If you own your home, you can knock down walls, paint with bright colors, and make as many modifications as you want. Not so if you’re renting. Many landlords specify how much their tenants can upgrade and decorate—conditions you can usually find in your lease. But that doesn’t mean you can’t get creative.
There are many ways to personalize your space without leaving a mark. But before you make any changes to your rental, carefully read your lease. It may include requirements or limitations for painting walls, hanging art, and changing appliances or fixtures.
If your lease doesn’t include these details, have a conversation with your landlord about your plans, especially if any of the things you want to do might need to be reversed at the end of your lease. Major changes and damage often require your landlord to spend some time, effort, and money to return your unit to its original state before it can be rented again, and that cost could come out of your security deposit.
Here are five low-risk ways to decorate your rental.
1. Use area rugs
Rugs are an easy way to cover ugly flooring, add color and texture to a room, and section off parts of a larger space. Try rugs under your sofa, bed, and dining area, and play around with layering different sizes, shapes, colors, and textures. Or offset one rug diagonally on top of another. Erica Leigh Reiner, owner of E. Leigh Designs in Los Angeles, says contrasting rugs can even look great on top of carpet.
“Area rugs have a way of setting the scene and grounding each space,” she says. “They make your furniture and decor look more coordinated and put together.”
Rugs serve another purpose: they help prevent furniture from scratching wood floors or spills from damaging carpet. You can take rugs with you from rental to rental, and options are available in every price range.
2. Put up temporary wall decorations
If your landlord says no nail holes—or if you don’t want to spackle and paint over them when you move out—try temporary wallpaper, decals, and other ways to hang your artwork. Removable wallpaper is usually self-adhesive, adds patterns and color to your space, and is available from a number of specialty designers, as well as Etsy and Target. Use washi tape and DIY wall decals to create your own murals and patterns. Try displaying your art and prints on easels. Prop mirrors against walls.
“Lean your artwork against the wall without spending too much time hanging it precisely and patching it up afterwards,” says Cassie Crooke, studio manager at Rumor Designs in Steamboat Springs, Colorado. “This method allows you to layer various sized pieces on any dresser, console, or mantle.”
If you prefer to hang your art, try adhesive hanging strips, which come in a variety of sizes and shapes to accommodate different frame weights and are easy to remove.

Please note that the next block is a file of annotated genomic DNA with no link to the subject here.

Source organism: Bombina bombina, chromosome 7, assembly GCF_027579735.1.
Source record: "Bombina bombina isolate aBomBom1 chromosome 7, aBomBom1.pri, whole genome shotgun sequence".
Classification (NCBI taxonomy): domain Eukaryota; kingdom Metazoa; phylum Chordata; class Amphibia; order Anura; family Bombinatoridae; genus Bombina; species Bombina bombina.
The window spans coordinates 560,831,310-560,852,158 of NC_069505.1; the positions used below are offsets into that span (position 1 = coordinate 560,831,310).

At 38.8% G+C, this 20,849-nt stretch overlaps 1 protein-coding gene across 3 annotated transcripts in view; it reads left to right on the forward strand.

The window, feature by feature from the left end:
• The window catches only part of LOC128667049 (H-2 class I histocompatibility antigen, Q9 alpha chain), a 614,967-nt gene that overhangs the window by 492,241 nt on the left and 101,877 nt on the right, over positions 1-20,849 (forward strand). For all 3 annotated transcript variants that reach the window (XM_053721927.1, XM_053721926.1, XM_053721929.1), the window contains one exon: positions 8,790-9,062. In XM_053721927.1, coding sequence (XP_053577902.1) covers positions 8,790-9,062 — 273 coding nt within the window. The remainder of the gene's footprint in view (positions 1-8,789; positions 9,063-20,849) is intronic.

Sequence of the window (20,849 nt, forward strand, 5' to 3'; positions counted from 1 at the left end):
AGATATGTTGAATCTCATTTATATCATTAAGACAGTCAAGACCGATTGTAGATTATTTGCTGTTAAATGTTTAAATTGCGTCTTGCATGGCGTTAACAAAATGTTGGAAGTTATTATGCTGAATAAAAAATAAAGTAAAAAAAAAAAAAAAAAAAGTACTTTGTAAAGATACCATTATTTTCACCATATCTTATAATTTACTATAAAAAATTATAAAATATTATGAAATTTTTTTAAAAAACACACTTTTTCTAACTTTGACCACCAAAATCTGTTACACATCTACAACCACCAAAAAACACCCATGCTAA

3. Choose multipurpose furniture
With functional furniture, you don’t have to hang or build out shelves, stuff your belongings into limited closet space, or live with a lot of clutter. Use a large freestanding bookcase to display your personal items and divide a room into separate areas, for example.
If storage space is hard to come by, find furniture that can be used in multiple ways. Anitra Terrell, a designer with Reflektion Design in South Pasadena, California, notes that multipurpose pieces also eliminate the need to buy a lot of separate items. Instead, choose coffee tables with storage underneath, book shelves that also serve as desk space, or ottomans with storage, she says.
4. Add color
If your landlord doesn’t allow you to paint walls, you can still add color in inexpensive, non-harmful ways. Aside from art and area rugs, throw pillows, curtains, and bedding are good accessories to break up otherwise neutral spaces.
Reiner recommends choosing one or two colors you love—more than two can look chaotic. “The colors don’t need to be bright,” she says. “Repeating them across at least three places within your accessories and decor will create a unified look even if they are soft or neutral colors.”
Accessories are portable and interchangeable, so you can change them more easily than a large piece of furniture and take them with you when you leave.
5. Adopt a plant
Plants are the simplest way to bring life into your rental—literally. There are plenty of easy-to-care-for options for those who lack a green thumb, and some indoor plants even work to purify and remove toxins from the air. If you are new to caring for plants, start with some that aren’t as picky about their light or watering schedule, like snake plants, succulents, and cacti. Reiner recommends repotting in color-coordinated containers that have trays to catch water runoff.
If your unit has a patio, balcony, or outdoor space, try container gardening.
Renting doesn’t mean sacrificing design, functionality, or comfort. Try these simple, rental-friendly upgrades to bring your own aesthetic into your home.